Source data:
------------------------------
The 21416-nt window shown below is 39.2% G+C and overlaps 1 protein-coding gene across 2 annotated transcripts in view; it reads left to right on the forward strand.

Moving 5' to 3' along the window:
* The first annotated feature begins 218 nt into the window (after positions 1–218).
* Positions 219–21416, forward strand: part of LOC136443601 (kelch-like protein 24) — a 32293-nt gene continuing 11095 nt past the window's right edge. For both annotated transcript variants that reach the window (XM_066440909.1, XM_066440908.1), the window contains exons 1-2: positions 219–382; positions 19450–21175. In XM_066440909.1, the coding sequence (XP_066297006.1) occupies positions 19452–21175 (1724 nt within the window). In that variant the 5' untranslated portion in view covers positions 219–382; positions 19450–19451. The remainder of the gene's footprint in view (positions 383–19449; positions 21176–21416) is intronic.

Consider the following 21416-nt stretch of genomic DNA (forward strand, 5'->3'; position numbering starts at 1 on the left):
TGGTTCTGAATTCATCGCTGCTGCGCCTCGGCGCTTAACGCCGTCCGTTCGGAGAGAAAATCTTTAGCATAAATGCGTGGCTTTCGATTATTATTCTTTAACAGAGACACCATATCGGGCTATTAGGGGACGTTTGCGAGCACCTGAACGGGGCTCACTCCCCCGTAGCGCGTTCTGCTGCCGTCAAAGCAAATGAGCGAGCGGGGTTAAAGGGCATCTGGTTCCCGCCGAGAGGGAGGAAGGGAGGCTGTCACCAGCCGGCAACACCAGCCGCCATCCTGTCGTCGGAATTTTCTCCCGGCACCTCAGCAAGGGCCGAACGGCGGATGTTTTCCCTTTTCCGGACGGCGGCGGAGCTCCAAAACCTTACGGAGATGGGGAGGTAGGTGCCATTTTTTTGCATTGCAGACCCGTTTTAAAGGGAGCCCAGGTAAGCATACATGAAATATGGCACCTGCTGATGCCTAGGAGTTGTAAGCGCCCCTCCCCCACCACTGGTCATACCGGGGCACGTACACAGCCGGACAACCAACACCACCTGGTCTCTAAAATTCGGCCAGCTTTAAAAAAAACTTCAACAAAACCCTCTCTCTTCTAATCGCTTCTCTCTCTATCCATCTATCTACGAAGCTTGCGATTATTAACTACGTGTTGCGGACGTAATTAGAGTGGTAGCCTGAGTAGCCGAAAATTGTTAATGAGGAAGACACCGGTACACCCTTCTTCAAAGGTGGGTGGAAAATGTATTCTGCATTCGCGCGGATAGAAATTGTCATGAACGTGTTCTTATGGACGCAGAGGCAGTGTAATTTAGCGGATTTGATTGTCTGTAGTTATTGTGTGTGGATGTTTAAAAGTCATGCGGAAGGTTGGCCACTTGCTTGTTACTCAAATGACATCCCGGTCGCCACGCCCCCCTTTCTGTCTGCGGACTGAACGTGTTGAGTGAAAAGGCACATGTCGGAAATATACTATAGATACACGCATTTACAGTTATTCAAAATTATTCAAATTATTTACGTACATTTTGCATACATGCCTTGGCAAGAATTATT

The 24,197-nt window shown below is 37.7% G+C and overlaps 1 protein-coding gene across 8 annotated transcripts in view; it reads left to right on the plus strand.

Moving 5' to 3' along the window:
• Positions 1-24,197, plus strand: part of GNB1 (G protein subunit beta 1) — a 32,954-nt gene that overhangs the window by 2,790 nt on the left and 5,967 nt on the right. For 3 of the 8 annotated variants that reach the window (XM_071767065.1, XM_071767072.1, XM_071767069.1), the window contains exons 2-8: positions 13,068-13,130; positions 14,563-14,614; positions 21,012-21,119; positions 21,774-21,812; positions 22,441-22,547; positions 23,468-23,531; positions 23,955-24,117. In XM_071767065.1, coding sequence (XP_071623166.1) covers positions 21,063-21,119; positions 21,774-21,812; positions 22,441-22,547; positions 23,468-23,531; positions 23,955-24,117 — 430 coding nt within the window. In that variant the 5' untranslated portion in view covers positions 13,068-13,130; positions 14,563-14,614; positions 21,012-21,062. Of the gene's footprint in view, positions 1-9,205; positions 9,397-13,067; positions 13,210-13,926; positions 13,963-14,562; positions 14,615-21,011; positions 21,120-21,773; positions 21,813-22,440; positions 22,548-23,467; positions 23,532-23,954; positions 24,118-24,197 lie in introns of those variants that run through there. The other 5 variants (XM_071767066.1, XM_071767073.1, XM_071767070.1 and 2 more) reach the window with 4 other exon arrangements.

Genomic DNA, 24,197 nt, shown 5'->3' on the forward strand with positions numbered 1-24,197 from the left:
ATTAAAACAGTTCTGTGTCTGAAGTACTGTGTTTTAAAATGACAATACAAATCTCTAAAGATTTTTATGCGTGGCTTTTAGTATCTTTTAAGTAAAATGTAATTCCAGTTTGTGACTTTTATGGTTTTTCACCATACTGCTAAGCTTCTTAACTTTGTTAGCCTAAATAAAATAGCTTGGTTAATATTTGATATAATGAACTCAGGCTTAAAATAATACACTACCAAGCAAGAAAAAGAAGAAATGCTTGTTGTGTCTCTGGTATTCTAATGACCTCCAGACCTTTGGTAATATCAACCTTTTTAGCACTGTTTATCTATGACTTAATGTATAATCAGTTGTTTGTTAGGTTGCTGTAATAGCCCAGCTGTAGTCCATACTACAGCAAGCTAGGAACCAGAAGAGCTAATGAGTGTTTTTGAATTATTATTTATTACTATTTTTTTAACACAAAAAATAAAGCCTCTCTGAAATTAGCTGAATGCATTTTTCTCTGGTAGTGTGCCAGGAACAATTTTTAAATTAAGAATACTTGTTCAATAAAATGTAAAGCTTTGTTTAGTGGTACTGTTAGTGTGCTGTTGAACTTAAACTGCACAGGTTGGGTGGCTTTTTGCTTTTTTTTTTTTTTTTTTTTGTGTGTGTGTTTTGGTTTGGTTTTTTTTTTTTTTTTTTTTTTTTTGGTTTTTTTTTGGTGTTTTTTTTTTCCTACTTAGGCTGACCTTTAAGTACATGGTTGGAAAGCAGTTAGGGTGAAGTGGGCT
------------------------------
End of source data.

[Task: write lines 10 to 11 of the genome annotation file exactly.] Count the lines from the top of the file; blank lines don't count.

Genomic DNA, 24,197 nt, shown 5'->3' on the forward strand with positions numbered 1-24,197 from the left:
ATTAAAACAGTTCTGTGTCTGAAGTACTGTGTTTTAAAATGACAATACAAATCTCTAAAGATTTTTATGCGTGGCTTTTAGTATCTTTTAAGTAAAATGTAATTCCAGTTTGTGACTTTTATGGTTTTTCACCATACTGCTAAGCTTCTTAACTTTGTTAGCCTAAATAAAATAGCTTGGTTAATATTTGATATAATGAACTCAGGCTTAAAATAATACACTACCAAGCAAGAAAAAGAAGAAATGCTTGTTGTGTCTCTGGTATTCTAATGACCTCCAGACCTTTGGTAATATCAACCTTTTTAGCACTGTTTATCTATGACTTAATGTATAATCAGTTGTTTGTTAGGTTGCTGTAATAGCCCAGCTGTAGTCCATACTACAGCAAGCTAGGAACCAGAAGAGCTAATGAGTGTTTTTGAATTATTATTTATTACTATTTTTTTAACACAAAAAATAAAGCCTCTCTGAAATTAGCTGAATGCATTTTTCTCTGGTAGTGTGCCAGGAACAATTTTTAAATTAAGAATACTTGTTCAATAAAATGTAAAGCTTTGTTTAGTGGTACTGTTAGTGTGCTGTTGAACTTAAACTGCACAGGTTGGGTGGCTTTTTGCTTTTTTTTTTTTTTTTTTTTGTGTGTGTGTTTTGGTTTGGTTTTTTTTTTTTTTTTTTTTTTTTTGGTTTTTTTTTGGTGTTTTTTTTTTCCTACTTAGGCTGACCTTTAAGTACATGGTTGGAAAGCAGTTAGGGTGAAGTGGGCT